Monopoly Outline • Pure monopoly • Barriers to entry • Monopoly compared to competition • Natural monopoly • The regulatory dilemma • Monopolistic competition Pirated from: www. clt. astate. edu/crbrown/chapter 9 a. ppt
Pure monopoly A “pure” monopoly is a market structure in which a single seller accounts for 100 percent of market sales.
Pure monopolies are hard to find in the real world. Economists and judges as a rule believe a 90 percent market share is sufficient to constitute an “effective” monopoly.
Figure 9. 1
Notice the monopolist earns an economic profit equal to the shaded area. Question is: Should this situation not be ripe for entry of new firms? Not if there are factors which impede entry of new firms.
Barriers to entry: 2 definitions 1. “[A]nything which creates a disadvantage for potential entrants vis à vis established firms. The height of the barriers is measured by the extent to which, in the long run, established firms can elevate their selling prices above minimal average cost. . . without inducing potential entrants to enter” [Joe Bain, Industrial Organization, 2 nd ed. , p. 252]. 2. Barriers to entry into a market. . . can be defined to be socially undesirable limitations to entry of resources which are due to protection of resource owners already in the market” [Christian von Weizsäcker, Barriers to Entry, p. 13].
Examples of barriers to entry üAbsolute cost advantages Examples: Alcoa had access to low cost hydroelectric power in Pacific NW; Weyerhauser procured extraction rights to tracts of Douglas fir in 1901; International petroleum majors (Texaco, SOCAL, BP, et al) formed a pipeline consortium in California. üEconomies of scale: Dominant firm may enjoy cost advantages due to realization of scale economies in production, distribution, capital raising, or sales promotion.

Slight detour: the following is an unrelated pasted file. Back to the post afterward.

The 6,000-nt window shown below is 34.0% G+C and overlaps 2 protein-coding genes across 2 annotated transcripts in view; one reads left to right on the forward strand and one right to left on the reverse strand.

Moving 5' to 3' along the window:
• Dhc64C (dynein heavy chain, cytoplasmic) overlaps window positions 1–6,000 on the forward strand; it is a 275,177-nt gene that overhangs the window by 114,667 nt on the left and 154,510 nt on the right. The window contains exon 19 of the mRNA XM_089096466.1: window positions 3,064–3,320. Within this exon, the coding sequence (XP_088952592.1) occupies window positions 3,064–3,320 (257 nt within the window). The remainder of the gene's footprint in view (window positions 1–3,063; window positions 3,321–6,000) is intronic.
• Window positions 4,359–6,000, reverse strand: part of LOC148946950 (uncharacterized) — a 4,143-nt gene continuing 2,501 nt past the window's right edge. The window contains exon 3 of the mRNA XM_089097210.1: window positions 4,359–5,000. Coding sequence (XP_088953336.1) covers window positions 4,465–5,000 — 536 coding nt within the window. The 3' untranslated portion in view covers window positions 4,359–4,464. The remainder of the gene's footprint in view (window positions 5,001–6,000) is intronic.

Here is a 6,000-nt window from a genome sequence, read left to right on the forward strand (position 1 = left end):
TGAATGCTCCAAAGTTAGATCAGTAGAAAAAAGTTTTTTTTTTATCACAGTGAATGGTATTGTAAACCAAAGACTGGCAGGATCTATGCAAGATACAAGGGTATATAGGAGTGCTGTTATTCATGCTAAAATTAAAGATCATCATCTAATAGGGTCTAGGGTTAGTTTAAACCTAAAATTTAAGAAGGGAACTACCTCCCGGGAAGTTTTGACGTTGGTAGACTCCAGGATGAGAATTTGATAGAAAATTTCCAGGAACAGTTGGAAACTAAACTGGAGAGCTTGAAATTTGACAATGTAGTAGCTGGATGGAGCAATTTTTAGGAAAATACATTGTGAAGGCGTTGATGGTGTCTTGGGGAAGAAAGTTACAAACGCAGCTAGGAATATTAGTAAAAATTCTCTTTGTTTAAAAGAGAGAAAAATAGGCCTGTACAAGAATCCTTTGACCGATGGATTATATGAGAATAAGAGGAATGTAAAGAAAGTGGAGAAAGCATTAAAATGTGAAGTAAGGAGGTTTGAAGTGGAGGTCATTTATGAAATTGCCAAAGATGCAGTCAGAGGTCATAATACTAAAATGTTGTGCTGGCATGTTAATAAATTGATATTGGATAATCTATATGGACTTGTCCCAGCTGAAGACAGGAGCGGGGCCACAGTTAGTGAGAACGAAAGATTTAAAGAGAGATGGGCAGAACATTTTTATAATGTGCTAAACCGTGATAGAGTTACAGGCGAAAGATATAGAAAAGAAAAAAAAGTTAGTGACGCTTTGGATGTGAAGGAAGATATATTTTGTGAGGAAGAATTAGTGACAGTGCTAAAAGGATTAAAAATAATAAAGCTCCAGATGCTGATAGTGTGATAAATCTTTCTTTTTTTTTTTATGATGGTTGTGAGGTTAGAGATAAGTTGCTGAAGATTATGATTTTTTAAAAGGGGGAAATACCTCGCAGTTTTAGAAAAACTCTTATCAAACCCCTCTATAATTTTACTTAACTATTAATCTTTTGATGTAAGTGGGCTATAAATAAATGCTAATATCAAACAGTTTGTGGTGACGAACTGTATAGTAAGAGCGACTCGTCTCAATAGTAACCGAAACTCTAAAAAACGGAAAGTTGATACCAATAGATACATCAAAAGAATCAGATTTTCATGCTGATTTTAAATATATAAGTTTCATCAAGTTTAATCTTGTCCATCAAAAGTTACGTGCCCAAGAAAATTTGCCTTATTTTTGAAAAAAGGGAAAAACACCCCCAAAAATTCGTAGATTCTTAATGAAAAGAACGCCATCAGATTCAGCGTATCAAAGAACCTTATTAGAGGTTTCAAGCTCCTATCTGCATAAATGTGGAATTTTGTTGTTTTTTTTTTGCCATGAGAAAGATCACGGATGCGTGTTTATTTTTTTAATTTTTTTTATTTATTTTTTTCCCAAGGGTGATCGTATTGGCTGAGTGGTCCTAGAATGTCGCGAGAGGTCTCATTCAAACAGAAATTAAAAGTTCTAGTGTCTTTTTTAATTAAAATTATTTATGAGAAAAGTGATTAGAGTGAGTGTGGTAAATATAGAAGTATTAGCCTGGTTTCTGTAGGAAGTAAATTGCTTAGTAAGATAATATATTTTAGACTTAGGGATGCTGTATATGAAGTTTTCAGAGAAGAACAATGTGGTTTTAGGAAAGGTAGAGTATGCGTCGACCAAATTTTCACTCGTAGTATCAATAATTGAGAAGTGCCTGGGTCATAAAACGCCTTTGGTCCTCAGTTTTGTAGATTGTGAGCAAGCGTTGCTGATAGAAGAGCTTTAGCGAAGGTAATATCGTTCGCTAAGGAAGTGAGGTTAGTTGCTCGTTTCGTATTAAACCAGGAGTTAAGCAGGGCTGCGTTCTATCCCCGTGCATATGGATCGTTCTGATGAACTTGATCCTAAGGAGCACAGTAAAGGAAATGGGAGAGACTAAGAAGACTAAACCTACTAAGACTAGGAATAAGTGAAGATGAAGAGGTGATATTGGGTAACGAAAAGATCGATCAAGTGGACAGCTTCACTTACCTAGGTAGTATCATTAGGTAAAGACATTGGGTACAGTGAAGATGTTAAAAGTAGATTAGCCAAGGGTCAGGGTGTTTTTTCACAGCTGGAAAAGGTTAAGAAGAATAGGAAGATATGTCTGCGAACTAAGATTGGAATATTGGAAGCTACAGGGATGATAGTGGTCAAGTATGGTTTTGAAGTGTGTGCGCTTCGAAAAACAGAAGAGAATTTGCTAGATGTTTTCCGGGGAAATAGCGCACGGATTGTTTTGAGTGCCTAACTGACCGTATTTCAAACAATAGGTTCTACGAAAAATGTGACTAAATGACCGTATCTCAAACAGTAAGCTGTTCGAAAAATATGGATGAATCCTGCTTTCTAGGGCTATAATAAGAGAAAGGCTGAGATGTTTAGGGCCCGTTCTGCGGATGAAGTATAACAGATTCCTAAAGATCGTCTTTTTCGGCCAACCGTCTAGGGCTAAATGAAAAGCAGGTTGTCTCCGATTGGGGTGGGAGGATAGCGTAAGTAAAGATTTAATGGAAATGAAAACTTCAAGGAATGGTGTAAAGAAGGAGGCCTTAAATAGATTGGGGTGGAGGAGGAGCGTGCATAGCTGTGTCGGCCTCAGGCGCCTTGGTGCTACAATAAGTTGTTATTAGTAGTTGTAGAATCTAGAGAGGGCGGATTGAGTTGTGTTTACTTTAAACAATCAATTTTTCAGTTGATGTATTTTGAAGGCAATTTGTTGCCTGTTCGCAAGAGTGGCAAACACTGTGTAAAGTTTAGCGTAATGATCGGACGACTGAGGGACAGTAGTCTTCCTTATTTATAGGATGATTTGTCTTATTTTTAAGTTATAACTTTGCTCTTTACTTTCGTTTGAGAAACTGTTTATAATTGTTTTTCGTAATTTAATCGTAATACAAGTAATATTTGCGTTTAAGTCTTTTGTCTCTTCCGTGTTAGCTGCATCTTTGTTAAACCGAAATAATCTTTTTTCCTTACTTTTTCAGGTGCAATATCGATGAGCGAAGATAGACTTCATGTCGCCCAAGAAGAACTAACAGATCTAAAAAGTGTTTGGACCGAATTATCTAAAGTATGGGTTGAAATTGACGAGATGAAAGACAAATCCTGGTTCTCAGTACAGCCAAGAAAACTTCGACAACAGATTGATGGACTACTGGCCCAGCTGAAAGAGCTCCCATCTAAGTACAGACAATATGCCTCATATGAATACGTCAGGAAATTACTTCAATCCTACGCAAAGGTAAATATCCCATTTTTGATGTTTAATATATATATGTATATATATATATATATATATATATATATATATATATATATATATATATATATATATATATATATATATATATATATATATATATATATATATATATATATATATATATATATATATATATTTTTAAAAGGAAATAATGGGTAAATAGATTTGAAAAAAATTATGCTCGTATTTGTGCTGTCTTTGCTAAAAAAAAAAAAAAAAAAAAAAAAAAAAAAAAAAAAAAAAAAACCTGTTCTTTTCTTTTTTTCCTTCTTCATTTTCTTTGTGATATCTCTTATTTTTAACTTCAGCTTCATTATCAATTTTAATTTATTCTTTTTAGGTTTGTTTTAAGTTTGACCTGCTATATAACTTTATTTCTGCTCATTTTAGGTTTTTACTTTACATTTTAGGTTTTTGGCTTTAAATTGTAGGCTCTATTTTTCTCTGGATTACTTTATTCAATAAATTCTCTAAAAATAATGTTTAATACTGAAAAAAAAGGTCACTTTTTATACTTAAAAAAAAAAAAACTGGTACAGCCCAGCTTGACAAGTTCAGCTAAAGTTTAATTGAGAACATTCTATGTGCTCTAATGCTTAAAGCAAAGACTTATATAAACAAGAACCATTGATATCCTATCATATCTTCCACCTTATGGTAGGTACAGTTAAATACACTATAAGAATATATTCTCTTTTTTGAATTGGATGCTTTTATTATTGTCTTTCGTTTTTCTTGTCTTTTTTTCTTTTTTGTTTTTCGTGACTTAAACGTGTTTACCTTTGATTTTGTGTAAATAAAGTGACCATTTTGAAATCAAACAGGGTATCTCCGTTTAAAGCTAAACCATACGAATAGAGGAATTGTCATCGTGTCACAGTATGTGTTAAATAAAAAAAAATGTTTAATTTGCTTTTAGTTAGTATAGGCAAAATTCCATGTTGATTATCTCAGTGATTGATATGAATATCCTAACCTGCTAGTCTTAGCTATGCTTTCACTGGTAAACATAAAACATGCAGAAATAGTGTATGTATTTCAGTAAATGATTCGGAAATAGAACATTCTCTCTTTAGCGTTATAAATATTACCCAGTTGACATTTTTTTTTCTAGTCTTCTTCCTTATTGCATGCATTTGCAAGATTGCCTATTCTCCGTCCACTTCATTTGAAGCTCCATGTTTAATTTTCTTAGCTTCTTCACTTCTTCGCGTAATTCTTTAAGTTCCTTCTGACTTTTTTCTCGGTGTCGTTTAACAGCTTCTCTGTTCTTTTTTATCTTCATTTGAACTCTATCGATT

üBarriers due to control of wholesale, retail distribution systems Examples: Control of wholesale diamond distribution by De. Beers; Control of advantageous retail shelf space by Proctor and Gamble, Kellogs. üBarriers due to patents, copyrights, trademarks, and other legal barriers Examples: Xerox’s patent on xerography; Polaroid’s patent on instamatic photography üBarriers due to product differentiation/brand power Examples: Cigarettes, pain relievers, designer jeans, athletic wear, batteries, soft drinks
Strategic Barriers üAlcoa’s restrictive covenants with hydroelectric suppliers. üStandard Oil’s “secret rebate” policy with the railroad companies. ü“Lease-only” policy of IBM, United Shoe Machinery, International Salt üIBM’s continual design modification was designed to forestall entry of firms such as Calcomp that marketed plugcompatible peripherals—e. g. , tapes and line printers. üMicrosoft charges PC makers a royalty for every computer shipped—regardless of whether the machine has a Windows operating system installed. üMicrosoft requires that Explorer icon appear on desktop in initial boot up sequence.
Price, Cost A PM Monopoly compared to Competition Market Demand B H PC Notice that for each additional unit produced between QM and QC, Demand (marginal benefit) is higher than marginal cost. E MC = AC MR 0 QM QC Output
Results summarized Price Quantity Econ Consumer Surplus Dead Weight Competition PC QC zero PCAE zero Monopoly PM QM PCPMBH PMAB BHE
Dead weight is a measure of loss due to resource misallocation —it is equal to the surplus lost to consumers which is not captured by the producer.